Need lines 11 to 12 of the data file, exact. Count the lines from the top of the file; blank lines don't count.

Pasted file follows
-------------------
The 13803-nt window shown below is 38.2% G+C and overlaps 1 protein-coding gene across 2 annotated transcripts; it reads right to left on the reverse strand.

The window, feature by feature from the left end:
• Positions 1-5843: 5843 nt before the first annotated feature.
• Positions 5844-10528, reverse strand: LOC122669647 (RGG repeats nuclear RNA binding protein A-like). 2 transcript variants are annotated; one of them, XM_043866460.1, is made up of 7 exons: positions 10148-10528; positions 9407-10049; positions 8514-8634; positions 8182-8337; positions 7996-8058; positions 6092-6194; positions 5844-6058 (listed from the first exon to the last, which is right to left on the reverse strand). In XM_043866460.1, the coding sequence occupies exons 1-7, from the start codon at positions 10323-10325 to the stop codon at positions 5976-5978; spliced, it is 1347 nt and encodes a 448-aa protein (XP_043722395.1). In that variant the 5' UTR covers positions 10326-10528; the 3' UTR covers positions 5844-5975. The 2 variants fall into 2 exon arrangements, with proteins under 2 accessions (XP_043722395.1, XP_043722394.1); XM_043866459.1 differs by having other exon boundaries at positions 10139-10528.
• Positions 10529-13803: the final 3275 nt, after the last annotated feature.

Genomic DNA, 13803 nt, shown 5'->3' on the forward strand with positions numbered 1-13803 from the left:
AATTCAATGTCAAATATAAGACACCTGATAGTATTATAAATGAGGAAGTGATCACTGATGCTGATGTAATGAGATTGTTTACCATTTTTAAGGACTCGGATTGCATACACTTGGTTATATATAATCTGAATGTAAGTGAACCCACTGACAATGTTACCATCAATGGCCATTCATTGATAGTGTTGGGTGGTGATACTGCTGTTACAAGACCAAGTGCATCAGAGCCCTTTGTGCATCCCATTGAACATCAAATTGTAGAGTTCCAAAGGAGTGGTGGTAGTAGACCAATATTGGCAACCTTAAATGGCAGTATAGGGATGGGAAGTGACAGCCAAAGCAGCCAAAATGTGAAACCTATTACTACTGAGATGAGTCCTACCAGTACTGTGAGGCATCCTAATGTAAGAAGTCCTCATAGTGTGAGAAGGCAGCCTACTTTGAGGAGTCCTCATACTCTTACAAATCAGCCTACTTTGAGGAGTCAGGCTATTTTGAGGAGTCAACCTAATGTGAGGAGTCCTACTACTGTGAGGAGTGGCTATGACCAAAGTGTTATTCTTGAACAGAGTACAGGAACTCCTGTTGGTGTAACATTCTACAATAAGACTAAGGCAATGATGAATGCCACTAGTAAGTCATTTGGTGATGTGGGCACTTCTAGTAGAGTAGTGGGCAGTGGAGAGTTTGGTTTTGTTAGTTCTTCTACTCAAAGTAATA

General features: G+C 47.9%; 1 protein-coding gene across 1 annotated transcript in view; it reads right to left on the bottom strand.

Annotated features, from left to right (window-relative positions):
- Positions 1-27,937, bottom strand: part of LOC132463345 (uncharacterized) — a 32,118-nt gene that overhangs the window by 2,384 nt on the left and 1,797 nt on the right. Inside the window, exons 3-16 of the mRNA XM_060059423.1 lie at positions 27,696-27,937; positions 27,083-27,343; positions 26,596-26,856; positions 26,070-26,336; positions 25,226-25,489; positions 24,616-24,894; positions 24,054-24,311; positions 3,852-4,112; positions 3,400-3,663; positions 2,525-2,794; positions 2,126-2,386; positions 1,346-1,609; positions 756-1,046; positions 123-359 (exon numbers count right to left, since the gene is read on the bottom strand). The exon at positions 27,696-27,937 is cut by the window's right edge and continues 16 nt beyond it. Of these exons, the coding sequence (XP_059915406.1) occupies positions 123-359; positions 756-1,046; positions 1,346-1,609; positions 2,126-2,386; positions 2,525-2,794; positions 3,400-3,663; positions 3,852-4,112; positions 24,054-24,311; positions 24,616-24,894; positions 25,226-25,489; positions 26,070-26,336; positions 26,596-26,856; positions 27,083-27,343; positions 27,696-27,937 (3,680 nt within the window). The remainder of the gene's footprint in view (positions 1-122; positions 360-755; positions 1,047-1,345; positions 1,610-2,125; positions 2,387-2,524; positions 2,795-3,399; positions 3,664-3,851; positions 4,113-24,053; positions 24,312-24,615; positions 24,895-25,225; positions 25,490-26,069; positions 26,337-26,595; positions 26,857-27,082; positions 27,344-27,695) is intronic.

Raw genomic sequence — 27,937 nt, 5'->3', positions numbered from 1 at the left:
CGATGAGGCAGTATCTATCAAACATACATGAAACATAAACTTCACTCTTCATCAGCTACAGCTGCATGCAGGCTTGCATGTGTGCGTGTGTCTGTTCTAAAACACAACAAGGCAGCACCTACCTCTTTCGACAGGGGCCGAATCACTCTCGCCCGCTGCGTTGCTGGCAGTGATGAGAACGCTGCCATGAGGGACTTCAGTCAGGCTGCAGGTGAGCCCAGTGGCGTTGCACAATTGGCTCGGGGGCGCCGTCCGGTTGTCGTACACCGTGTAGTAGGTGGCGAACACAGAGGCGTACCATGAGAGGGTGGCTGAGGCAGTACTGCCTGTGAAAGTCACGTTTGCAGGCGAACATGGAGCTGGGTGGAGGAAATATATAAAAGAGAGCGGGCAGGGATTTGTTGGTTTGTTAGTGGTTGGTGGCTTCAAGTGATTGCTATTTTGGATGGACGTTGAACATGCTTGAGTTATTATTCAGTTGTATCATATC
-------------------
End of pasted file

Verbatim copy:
Raw genomic sequence — 27,937 nt, 5'->3', positions numbered from 1 at the left:
CGATGAGGCAGTATCTATCAAACATACATGAAACATAAACTTCACTCTTCATCAGCTACAGCTGCATGCAGGCTTGCATGTGTGCGTGTGTCTGTTCTAAAACACAACAAGGCAGCACCTACCTCTTTCGACAGGGGCCGAATCACTCTCGCCCGCTGCGTTGCTGGCAGTGATGAGAACGCTGCCATGAGGGACTTCAGTCAGGCTGCAGGTGAGCCCAGTGGCGTTGCACAATTGGCTCGGGGGCGCCGTCCGGTTGTCGTACACCGTGTAGTAGGTGGCGAACACAGAGGCGTACCATGAGAGGGTGGCTGAGGCAGTACTGCCTGTGAAAGTCACGTTTGCAGGCGAACATGGAGCTGGGTGGAGGAAATATATAAAAGAGAGCGGGCAGGGATTTGTTGGTTTGTTAGTGGTTGGTGGCTTCAAGTGATTGCTATTTTGGATGGACGTTGAACATGCTTGAGTTATTATTCAGTTGTATCATATC